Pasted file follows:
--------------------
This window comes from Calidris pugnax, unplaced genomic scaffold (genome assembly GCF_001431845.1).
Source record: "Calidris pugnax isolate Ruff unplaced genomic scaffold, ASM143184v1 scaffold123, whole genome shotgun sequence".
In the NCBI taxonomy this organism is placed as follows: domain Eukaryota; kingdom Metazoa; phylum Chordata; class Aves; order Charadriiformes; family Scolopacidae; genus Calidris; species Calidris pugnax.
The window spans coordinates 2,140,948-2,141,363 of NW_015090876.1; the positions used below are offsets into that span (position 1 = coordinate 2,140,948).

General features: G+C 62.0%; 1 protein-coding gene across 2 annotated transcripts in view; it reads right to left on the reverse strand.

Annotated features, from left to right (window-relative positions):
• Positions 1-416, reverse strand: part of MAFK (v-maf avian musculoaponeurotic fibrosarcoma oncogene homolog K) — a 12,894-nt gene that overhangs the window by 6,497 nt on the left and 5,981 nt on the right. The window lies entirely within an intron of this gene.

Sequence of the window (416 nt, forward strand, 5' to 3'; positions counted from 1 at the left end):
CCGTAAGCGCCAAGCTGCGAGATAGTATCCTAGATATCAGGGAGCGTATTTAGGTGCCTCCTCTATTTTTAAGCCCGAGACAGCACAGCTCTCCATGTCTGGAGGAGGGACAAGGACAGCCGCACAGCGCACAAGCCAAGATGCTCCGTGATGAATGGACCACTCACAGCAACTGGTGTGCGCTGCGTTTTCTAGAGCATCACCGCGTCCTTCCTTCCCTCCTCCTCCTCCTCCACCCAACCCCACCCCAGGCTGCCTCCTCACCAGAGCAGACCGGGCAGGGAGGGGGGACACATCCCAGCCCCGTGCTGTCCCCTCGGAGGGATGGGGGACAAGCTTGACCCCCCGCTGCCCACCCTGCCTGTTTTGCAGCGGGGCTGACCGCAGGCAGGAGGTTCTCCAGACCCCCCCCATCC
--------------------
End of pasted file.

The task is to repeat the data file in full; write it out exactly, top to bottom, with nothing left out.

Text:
This window comes from Calidris pugnax, unplaced genomic scaffold (genome assembly GCF_001431845.1).
Source record: "Calidris pugnax isolate Ruff unplaced genomic scaffold, ASM143184v1 scaffold123, whole genome shotgun sequence".
In the NCBI taxonomy this organism is placed as follows: domain Eukaryota; kingdom Metazoa; phylum Chordata; class Aves; order Charadriiformes; family Scolopacidae; genus Calidris; species Calidris pugnax.
The window spans coordinates 2,140,948-2,141,363 of NW_015090876.1; the positions used below are offsets into that span (position 1 = coordinate 2,140,948).

General features: G+C 62.0%; 1 protein-coding gene across 2 annotated transcripts in view; it reads right to left on the reverse strand.

Annotated features, from left to right (window-relative positions):
• Positions 1-416, reverse strand: part of MAFK (v-maf avian musculoaponeurotic fibrosarcoma oncogene homolog K) — a 12,894-nt gene that overhangs the window by 6,497 nt on the left and 5,981 nt on the right. The window lies entirely within an intron of this gene.

Sequence of the window (416 nt, forward strand, 5' to 3'; positions counted from 1 at the left end):
CCGTAAGCGCCAAGCTGCGAGATAGTATCCTAGATATCAGGGAGCGTATTTAGGTGCCTCCTCTATTTTTAAGCCCGAGACAGCACAGCTCTCCATGTCTGGAGGAGGGACAAGGACAGCCGCACAGCGCACAAGCCAAGATGCTCCGTGATGAATGGACCACTCACAGCAACTGGTGTGCGCTGCGTTTTCTAGAGCATCACCGCGTCCTTCCTTCCCTCCTCCTCCTCCTCCACCCAACCCCACCCCAGGCTGCCTCCTCACCAGAGCAGACCGGGCAGGGAGGGGGGACACATCCCAGCCCCGTGCTGTCCCCTCGGAGGGATGGGGGACAAGCTTGACCCCCCGCTGCCCACCCTGCCTGTTTTGCAGCGGGGCTGACCGCAGGCAGGAGGTTCTCCAGACCCCCCCCATCC